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Digital identities. Technologies for the Conservation, Reconstruction and Fruition of the Sculptural Heritage.

Gabriella Liva


The following essay investigates the study of ancient statuary in close connection with the application of digital technologies that are involved from the indirect survey of anthropomorphic artefacts to the reading, interpretation and communication about the formal metamorphosis processes that have involved some valuable Greek and Roman models preserved at the National Archaeological Museum of Venice.

The research in itinere takes advantage of credible digital clones as a tool for critical interpretation, simulation, scientific dissemination and it also aims to provide a whole the information useful for precise and thoughtful future strategies of conservation and intervention.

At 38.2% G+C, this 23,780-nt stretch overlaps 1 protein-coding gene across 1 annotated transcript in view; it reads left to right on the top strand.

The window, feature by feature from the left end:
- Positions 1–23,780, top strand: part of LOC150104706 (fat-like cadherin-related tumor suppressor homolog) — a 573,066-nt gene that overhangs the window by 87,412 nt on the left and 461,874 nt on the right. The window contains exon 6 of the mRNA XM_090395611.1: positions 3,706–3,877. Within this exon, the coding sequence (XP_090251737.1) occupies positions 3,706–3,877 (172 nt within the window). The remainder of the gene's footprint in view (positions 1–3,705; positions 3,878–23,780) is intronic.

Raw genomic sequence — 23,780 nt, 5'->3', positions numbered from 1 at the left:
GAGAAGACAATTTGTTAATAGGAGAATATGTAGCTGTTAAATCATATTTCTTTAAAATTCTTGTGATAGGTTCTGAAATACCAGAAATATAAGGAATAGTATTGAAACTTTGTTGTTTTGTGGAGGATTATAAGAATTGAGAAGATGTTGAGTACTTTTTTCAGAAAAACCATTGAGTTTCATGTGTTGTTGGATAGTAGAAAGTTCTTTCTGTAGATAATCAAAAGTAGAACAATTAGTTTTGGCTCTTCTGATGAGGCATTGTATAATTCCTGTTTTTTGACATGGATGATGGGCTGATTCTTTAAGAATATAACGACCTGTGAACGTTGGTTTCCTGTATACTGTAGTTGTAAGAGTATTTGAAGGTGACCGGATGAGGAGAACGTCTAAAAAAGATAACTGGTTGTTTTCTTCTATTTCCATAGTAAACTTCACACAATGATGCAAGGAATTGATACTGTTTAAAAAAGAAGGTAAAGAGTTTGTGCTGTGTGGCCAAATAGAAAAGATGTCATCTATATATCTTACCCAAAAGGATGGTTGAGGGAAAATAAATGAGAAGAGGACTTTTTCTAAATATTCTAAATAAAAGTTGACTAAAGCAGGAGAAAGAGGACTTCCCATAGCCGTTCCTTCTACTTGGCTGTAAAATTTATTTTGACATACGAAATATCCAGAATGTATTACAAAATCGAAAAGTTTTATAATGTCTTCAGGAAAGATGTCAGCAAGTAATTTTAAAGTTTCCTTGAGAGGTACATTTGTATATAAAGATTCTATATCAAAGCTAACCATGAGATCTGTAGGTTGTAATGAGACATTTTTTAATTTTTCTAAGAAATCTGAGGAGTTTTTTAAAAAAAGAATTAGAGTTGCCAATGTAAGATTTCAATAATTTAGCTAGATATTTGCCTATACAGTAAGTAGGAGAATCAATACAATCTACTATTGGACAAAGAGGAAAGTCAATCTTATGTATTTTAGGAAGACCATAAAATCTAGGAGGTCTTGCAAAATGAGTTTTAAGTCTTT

The application of digital photogrammetry allows to restore the bodies free form, generating digital clones in which the use of mesh surfaces, mapped with high resolution textures, intervenes in a non-invasive way, to highlight the signs of breakage, the stratifications, the adaptations present on the rediscover fragment.

The digital support, is able to widen the field of art-historical investigation and to prefigure appropriate solutions of conservative or integrative restoration, facilitating a greater critical analysis of lost archetypes or ‘surviving bodies’ changed over time, but also their appreciation and promotion in the exhibition field through innovative displays that narrate the formal decompositions and exhibit physical replicas obtained through digitization and subsequent 3D printing.



Statues; Digital Photogrammetry; 3D Modelling; Virtual Reconstruction; Cultural Heritage

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ISSN 1828 5961
Registration at L'Aquila Law Court no 3/15 on 29th June, 2015.
Indexed in SCOPUS. Diamond Open Access. All papers are subjected to double blind peer review system by qualified reviewers.

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